Trade Central: Reds Trade Luis Castillo To Mariners For Prospect Haul
While the proposed Juan Soto trades have taken the vast majority of attention, Luis Castillo was one of the best pitchers available at this year's deadline. As expected, the Reds received a hefty prospect return for him.
The Mariners acquired Castillo from the Reds on Friday in exchange for four of their Top 30 prospects, including their top two. Shortstop Noelvi Marte (No. 1), shortstop Edwin Arroyo (No. 2), righthanded starter Levi Stoudt (No. 10) and righthanded reliever Andrew Moore (No. 26) are all headed to Cincinnati in return for Castillo.
Luis Castillo, RHP
Castillo has been a well above-average starting pitcher since he made his debut as a rookie in 2017 and has a career-best 2.86 ERA in 14 starts this year. He has long had a devastating fastball-changeup pairing, with a 96-98 mph fastball and a plus change, but his slider has steadily improved to give him a third pitch for hitters to worry about. Castillo’s durability is also impressive. He’s avoided missing significant time since he joined the Reds’ rotation. In addition to his stuff and durability, Castillo sharpened his command and is controlling contact better than he had previously. His fastball is a swing-and-miss pitch and his slider and changeup both generate whiffs and ground balls, giving Castillo a trio of weapons to generate outs in a variety of ways. He will be a free agent after the 2023 season, giving the Mariners a potential ace for this season and next as they try to end the longest playoff drought in North American professional sports.
Noelvi Marte, SS
The Mariners’ No. 1 prospect and No. 47 overall on the BA Top 100, Marte has long showed explosive power with top-end exit velocities and exceptional strength for his age. His approach is inconsistent from time to time, but he shows an aptitude for picking out which pitches to drive and which to lay off of when he's dialed in. Marte entered the season too big and hit .229 with a .680 OPS the first two and a half months at High-A Everett, but he improved his conditioning as the year went on and regained his explosiveness, which helped propel him to a red-hot stretch in which he's hit .355 with nine home runs, 32 RBIs and a 1.107 OPS in his last 28 games. A potential average to above-average hitter with plus or more power, Marte's bat will play even with a projected move to third base. He has thickened up as he's aged, and in a Reds’ system filled with shortstop prospects, he’s likely to move to the hot corner before long. As long as he keeps his approach and conditioning consistent, Marte's power and ability to get to it gives him the potential to be a middle-of-the-order slugger.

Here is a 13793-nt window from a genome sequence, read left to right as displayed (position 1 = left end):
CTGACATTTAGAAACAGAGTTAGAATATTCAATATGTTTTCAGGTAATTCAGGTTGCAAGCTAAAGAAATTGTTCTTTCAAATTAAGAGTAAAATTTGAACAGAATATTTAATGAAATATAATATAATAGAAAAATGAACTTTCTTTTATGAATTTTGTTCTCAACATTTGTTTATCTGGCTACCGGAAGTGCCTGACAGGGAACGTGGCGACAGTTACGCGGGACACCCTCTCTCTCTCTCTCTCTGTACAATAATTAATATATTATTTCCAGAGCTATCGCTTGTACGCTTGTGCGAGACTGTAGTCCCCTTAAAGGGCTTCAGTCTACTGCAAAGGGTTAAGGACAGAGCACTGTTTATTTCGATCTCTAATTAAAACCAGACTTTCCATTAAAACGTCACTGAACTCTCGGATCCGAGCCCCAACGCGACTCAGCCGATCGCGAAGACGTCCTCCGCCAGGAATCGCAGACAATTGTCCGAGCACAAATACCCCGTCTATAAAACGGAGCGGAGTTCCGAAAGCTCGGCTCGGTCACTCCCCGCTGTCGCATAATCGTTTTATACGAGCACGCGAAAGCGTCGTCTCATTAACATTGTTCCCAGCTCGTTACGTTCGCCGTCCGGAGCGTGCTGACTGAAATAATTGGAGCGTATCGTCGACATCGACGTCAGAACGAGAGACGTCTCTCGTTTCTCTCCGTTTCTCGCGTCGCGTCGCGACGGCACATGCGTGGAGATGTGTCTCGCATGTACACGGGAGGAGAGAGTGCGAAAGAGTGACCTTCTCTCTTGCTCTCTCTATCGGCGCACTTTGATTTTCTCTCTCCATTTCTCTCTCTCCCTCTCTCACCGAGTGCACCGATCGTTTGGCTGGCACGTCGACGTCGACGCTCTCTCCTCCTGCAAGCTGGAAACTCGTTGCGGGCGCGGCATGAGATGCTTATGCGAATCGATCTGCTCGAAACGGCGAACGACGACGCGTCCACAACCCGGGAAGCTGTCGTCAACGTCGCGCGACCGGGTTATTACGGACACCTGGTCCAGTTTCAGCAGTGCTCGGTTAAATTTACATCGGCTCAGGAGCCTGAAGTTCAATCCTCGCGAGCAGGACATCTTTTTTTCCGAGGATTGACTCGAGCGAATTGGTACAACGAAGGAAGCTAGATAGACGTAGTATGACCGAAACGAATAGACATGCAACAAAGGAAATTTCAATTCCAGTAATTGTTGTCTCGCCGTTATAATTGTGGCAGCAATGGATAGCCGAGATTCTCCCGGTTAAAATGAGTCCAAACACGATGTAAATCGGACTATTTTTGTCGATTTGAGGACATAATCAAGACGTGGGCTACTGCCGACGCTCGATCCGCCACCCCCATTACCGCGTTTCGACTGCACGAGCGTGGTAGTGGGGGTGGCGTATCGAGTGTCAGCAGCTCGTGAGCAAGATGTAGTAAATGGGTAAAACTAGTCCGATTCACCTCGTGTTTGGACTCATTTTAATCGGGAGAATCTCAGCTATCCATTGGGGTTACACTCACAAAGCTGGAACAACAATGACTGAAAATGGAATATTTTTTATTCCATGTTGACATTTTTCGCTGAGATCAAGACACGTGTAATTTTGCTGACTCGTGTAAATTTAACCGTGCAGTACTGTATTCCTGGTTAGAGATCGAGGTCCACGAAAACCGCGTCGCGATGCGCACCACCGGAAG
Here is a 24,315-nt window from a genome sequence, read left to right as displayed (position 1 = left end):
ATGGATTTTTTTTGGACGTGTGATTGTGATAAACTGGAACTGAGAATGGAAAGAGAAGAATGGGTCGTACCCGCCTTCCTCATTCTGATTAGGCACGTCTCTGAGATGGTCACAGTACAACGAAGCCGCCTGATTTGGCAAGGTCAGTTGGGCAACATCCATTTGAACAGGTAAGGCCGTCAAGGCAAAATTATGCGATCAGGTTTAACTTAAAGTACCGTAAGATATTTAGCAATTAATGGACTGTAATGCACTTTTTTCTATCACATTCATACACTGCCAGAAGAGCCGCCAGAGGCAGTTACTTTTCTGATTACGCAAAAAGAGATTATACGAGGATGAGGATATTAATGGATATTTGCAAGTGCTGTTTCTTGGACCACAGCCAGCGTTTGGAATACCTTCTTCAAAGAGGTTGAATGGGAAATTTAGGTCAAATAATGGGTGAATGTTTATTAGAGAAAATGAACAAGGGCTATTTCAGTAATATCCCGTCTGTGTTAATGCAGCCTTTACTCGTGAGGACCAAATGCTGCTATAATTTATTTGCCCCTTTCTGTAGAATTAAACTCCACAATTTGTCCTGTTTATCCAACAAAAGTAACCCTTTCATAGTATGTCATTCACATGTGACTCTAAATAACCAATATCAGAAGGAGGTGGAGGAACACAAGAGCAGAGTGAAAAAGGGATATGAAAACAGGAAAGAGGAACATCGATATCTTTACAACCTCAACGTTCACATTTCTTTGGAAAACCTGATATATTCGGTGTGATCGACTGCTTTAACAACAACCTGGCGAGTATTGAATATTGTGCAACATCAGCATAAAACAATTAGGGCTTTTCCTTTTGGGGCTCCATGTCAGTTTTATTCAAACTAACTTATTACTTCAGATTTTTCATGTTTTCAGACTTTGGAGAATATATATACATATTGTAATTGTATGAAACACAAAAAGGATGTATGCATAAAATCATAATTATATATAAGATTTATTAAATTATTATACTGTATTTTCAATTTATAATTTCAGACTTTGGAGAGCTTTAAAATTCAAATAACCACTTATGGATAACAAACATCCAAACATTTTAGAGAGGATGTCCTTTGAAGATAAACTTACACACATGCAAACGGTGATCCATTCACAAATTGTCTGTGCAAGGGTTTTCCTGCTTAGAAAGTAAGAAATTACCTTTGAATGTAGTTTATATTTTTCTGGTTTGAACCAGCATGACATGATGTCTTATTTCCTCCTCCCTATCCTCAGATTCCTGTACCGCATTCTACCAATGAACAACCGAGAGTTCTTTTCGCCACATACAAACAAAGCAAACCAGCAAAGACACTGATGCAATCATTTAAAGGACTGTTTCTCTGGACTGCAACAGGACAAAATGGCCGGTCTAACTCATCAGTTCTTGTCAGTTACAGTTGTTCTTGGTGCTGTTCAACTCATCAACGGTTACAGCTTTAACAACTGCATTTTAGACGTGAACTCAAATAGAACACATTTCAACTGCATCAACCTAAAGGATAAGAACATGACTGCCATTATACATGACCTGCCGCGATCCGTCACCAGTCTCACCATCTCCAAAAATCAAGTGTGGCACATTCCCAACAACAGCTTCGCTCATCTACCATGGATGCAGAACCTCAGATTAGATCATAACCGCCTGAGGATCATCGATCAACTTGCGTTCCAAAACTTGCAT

Edwin Arroyo, SS
The Mariners' No. 2 prospect, Arroyo has been one of the fastest risers among prospects this year as an athletic, switch-hitting shortstop with plus defensive ability and more offensive skills than expected. Known as a gifted defender with a light bat when he was drafted 48th overall last year, Arroyo hit .316/.385/.514 with 13 home runs, 67 RBIs and 21 stolen bases at Low-A Modesto this season, earning consensus reviews as the California League's best prospect outside of the D-backs' Jordan Lawlar. Arroyo is a smooth operator at shortstop with soft hands, solid range, advanced instincts for his age and a plus, accurate arm. He plays under control and with a maturity well beyond his years, showing both the reliability and athleticism to be at least a plus defender. Arroyo adjusted his mindset to be more relaxed in the batter's box and broke out this year, showing the ability to make consistent contact and drive balls hard from the left side in particular. He is competent from the right side as well, although not quite as strong as he is from the left, and projects to be an above-average hitter with 20-25 home run power. Arroyo is still very young and has a lot of physical maturation left, but he has the all-around skill set and advanced instincts to be an impactful everyday shortstop who makes a difference on both sides of the ball.
Levi Stoudt, RHP
The Mariners’ No. 10 prospect, Stoudt has struggled in a return to Double-A Arkansas this year but still shows the core components to be a back-of-the-rotation starter or productive reliever. Stoudt has a big fastball that sits at 93-95 mph and touches 98. It’s an above-average pitch he throws for strikes consistently to get ahead of hitters. Stoudt’s low-80s split-changeup was a plus pitch in the past, but it’s not been as consistent or effective this year. His slider flashes above-average and he mixes in a bigger mid-70s curveball that shows average. Stoudt struggles to locate his curveball, while his changeup is a chase pitch that generally ends up out of the zone. He'll need to improve his ability to throw both for strikes more to avoid opponents sitting on his fastball. Stoudt has been inconsistent this year, with awful outings sandwiched around effective ones. If he can get his secondaries in the strike zone more, he has the pitch mix to be a solid No. 4 or 5 starter,
Andrew Moore, RHP
The Mariners’ 14th-round pick in 2021 out of Chipola (Fla.) JC, Moore was one of the breakout prospects in their farm system for Low-A Modesto this year. Moore is a pure reliever, but he has the fastball-breaking ball combination to potentially pitch late innings in the majors. He has a 95-97 mph fastball that touches 100 and despite a 6-foot-5 frame, he throws on a surprisingly flat plane that helps his fastball play up. His 85-88 mph slider is a hard offering that relies more on power than its modest movement and is another potential above-average pitch. Moore dominated at Low-A as a college draftee and still has to prove his stuff will play against more age-appropriate competition, but his arm strength and pitch qualities provide enough optimism that it will.